Data obtained from,show that the Nigerian currency maintained a strong position at the official forex window until 1986 when it was devalued to N2.02/$1 from N0.89/$1 the previous year.

Within a decade it had weakened to N21.89/$ in 1996 and by 2006 the naira was exchanging a dollar for N128.50–N131.80. In the decade that followed, a dollar was sold for as high as N489 at the parallel market.

Analysts react

Speaking on the situation, development economist, Barrister Fred Nzeako, noted that while unifying the exchange rates will make a difference, it will not end the problem of falling naira value until Nigeria reduces her consumption of foreign exchange most of which, he regretted, goes into importation of petroleum products.

“The only way to save the naira and solve Nigeria’s problem is to reduce the consumption of foreign exchange”, Nzeako said.

“And the way to reduce consumption of foreign exchange is to reduce importation. Sadly, Nigeria spends the highest amount of foreign exchange on petroleum products.

“If you see the amount of money leaving Nigeria for the importation of petrol, you will weep for this country.”

On his part, Dr Bongo Adi, associate professor at the Lagos Business School, told Business Hallmark that the efforts being made by the CBN to strengthen the naira will continue to be hampered by corruption if not tackled headlong. He advised that corruption in government and the private sector must be addressed to stimulate economic growth and in turn give birth to a strong naira.

Adi said, “If we fix our economic problems by firstly producing what we eat, the naira will appreciate. When we can manage our economy such that when oil price goes down, we can produce what we consume that will make the naira stable.”

He also reasoned that should the government address the issue of political uncertainty in the country, it would also go a long way in firming up the local currency.

He stressed the need to cut down the country’s spiraling debt, which currently stands at $79.5 billion as of March 31, 2020. “The amount of the country’s loan shows that it may not be able to pay its loan in the future and that may affect the naira negatively,” he added.

Also, the chairman, SME Trade Group, Lagos Chamber of Commerce and Industry (LCCI), Mr. Abiodun Oladapo, noted that the value of any country’s currency is dependent on its level of productivity, regretting that Nigeria is not taking adequate advantage of the area where it has a competitive edge, which is agricultural production.


“For instance, a tonne of maize is about N100,000, but unfortunately the government is not encouraging its production by not supporting the production of fertilizer. If the naira must improve, the government must encourage real production,” he said.

“The continued depreciation of the naira is also traceable to the protracted stay of the military in government, ruling the country for almost four decades. They managed the economy abysmally and opened Nigerian borders to imported goods.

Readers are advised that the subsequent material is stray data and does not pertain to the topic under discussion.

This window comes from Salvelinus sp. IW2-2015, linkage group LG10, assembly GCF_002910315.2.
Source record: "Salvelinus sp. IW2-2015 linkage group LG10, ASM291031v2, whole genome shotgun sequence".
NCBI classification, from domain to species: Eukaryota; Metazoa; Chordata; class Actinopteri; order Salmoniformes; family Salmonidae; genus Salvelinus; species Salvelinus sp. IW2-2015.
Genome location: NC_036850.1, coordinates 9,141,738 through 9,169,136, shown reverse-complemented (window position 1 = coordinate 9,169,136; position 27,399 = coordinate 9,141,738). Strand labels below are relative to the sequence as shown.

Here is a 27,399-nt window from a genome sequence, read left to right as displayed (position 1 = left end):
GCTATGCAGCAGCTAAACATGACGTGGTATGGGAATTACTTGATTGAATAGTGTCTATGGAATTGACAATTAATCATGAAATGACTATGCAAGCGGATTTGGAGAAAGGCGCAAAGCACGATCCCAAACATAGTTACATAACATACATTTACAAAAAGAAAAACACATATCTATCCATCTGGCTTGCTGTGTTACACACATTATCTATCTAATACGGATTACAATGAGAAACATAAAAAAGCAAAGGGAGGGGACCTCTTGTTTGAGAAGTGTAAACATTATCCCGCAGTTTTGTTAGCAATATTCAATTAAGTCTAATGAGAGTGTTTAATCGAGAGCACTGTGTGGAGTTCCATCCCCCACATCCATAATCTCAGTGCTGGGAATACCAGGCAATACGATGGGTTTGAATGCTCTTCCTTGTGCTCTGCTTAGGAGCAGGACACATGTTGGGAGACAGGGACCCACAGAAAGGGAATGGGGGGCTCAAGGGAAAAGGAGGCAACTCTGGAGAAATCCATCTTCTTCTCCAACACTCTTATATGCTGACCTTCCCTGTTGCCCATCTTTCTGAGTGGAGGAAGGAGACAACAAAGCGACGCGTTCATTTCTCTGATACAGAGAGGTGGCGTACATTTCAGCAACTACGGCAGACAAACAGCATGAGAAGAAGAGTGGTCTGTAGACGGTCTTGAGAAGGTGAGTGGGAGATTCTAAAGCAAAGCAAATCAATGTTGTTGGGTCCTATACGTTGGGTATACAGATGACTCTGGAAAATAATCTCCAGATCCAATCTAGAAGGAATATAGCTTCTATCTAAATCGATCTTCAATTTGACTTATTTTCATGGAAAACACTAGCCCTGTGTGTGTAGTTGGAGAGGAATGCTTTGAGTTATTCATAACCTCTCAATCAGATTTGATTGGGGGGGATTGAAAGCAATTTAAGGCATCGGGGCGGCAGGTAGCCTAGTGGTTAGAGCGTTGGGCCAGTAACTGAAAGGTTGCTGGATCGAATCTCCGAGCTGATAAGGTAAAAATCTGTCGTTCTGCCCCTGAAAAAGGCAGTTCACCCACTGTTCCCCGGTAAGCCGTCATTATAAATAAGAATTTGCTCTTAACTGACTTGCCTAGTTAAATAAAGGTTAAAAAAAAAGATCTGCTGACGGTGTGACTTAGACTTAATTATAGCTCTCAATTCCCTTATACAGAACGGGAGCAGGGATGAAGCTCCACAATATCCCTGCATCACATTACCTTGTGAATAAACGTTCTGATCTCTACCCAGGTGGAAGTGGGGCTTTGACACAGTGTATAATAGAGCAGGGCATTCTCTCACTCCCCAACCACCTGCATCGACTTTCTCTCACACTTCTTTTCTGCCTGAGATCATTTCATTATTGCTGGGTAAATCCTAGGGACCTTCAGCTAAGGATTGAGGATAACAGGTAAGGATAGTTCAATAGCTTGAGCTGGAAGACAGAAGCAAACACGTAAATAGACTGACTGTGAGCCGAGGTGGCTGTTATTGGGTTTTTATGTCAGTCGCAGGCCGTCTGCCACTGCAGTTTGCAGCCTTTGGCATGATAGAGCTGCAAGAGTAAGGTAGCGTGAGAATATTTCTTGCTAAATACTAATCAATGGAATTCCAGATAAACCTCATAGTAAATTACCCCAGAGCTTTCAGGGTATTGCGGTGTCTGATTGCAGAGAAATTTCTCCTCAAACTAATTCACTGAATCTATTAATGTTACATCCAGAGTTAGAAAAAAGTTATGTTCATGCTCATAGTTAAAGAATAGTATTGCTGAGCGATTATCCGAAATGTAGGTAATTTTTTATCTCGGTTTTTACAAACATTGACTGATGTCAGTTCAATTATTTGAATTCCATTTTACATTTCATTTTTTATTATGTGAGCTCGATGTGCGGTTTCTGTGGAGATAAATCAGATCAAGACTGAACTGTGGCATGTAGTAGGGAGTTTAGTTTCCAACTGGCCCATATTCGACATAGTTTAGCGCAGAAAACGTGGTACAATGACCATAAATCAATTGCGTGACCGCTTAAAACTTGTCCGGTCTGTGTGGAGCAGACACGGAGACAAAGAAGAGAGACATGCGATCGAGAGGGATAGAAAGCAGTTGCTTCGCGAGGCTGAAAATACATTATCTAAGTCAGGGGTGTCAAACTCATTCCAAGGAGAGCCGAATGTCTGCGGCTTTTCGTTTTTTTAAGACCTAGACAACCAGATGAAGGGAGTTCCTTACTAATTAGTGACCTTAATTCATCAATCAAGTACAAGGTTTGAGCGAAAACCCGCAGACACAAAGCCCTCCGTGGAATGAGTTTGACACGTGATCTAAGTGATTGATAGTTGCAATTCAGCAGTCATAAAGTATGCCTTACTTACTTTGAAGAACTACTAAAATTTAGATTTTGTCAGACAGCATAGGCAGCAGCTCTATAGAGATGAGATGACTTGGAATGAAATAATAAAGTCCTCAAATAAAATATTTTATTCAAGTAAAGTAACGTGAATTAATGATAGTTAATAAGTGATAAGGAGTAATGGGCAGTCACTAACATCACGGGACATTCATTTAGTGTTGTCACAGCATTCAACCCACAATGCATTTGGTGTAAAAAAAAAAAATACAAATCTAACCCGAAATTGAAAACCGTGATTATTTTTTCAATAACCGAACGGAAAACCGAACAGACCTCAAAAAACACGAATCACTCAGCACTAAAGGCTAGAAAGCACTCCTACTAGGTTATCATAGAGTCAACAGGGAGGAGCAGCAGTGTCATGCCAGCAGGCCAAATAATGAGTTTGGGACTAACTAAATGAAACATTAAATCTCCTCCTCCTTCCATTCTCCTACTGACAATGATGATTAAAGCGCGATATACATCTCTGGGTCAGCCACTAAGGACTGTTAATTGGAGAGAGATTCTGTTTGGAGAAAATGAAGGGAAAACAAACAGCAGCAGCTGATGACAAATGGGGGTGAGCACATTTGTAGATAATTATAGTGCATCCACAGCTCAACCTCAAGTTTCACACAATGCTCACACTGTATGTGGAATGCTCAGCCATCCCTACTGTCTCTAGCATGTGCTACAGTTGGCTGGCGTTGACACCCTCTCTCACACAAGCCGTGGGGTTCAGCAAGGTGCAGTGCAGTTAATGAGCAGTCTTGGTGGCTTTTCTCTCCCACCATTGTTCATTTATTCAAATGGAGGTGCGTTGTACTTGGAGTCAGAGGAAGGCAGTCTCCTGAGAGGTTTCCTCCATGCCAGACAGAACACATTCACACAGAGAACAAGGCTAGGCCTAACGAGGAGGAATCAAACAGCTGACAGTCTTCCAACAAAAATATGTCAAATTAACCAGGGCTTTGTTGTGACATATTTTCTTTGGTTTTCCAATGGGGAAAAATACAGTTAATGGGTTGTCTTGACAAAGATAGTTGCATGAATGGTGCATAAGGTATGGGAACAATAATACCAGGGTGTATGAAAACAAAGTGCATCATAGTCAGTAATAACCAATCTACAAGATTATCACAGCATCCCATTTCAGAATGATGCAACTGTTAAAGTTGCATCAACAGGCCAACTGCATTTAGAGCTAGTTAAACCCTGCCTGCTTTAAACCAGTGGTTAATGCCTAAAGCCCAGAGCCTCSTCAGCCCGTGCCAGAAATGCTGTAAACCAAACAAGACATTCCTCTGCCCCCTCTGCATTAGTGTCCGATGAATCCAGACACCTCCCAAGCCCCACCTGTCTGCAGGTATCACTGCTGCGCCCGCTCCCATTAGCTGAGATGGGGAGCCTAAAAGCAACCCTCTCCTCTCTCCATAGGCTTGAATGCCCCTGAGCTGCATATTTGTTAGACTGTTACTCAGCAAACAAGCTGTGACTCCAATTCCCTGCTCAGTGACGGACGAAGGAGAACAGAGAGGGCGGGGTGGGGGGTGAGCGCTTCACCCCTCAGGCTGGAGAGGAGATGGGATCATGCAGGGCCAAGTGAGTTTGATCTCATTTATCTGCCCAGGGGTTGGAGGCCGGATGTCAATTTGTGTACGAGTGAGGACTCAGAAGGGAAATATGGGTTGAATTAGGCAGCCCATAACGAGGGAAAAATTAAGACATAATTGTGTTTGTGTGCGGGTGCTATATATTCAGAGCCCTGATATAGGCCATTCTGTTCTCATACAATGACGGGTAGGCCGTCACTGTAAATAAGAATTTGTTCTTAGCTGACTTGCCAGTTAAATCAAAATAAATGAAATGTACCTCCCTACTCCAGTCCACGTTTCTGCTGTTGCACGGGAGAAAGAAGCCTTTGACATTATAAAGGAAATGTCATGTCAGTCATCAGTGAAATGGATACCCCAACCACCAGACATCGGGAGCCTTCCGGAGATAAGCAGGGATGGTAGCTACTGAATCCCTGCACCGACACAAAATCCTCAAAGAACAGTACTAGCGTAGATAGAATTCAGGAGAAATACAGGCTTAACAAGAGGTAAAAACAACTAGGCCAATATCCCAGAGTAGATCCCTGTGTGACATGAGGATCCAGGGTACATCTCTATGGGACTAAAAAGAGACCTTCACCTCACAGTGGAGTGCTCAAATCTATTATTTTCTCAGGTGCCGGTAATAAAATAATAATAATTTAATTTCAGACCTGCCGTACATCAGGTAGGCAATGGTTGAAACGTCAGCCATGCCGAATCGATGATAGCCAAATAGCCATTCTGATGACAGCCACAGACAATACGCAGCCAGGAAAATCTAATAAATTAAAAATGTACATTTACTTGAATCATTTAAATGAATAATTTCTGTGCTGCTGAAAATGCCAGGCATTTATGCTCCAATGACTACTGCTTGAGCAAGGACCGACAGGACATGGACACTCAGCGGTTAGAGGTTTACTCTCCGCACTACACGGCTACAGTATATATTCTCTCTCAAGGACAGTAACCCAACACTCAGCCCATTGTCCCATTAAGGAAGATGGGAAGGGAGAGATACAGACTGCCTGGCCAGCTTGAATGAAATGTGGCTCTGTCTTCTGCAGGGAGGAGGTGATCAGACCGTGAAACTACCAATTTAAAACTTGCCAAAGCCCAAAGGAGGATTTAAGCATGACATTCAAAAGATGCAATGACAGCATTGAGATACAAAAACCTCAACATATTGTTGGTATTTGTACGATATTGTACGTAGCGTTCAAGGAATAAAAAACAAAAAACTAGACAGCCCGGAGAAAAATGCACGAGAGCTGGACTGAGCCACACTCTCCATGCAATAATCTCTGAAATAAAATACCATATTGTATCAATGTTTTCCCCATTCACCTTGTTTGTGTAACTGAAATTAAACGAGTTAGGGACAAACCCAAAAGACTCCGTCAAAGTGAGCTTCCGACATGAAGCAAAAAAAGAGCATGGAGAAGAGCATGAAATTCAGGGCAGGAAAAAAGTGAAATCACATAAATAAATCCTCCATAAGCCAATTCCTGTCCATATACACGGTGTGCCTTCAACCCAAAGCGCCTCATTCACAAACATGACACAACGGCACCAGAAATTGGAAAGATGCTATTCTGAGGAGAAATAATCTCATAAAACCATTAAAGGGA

“Nigerians’ appetite for foreign goods and the hostile operating environment led to the death of companies like Dunlop Nigeria; Leyland in Ibadan; Volkswagen Nigeria in Lagos; Anambra Motor Manufacturing Company (ANAMMCO) in Enugu; Arewa Textile Mill in Kaduna, among others.”

Imminent recession

It therefore did not come as a surprise when the minister of state for Finance, Budget and National Planning, Clement Agba,  said on Thursday that unless Nigeria achieves a strong third quarter economic performance in 2020, the country stands the risk of going into a second recession with significant adverse consequences.

Agba, who disclosed this while speaking at an interactive session with the House of Representatives joint committees on Finance, Appropriation, Budget and Economic Development as well as Loans and Debt Management, also warned that Nigeria faces significant medium-term fiscal challenges, especially with respect to its revenues, which if not immediately addressed could snowball into a debt sustainability crisis.

Representing the minister for Finance, Budget and National Planning, Zainab Ahmed at the event, Agba said Nigeria is currently exposed to spikes in risk aversion in the global capital markets, which will put further pressure on the foreign exchange market as foreign portfolio investors exit the Nigerian market.

Agba said, “Weaker-than-expected economic performance threatens our ambitious revenue growth targets, as seen in the 2020 revised budget and the updated medium-term projections.

“Achieving fiscal sustainability and macro-fiscal objectives of government will require bold, decisive and urgent action. Government is determined to act as may be required.”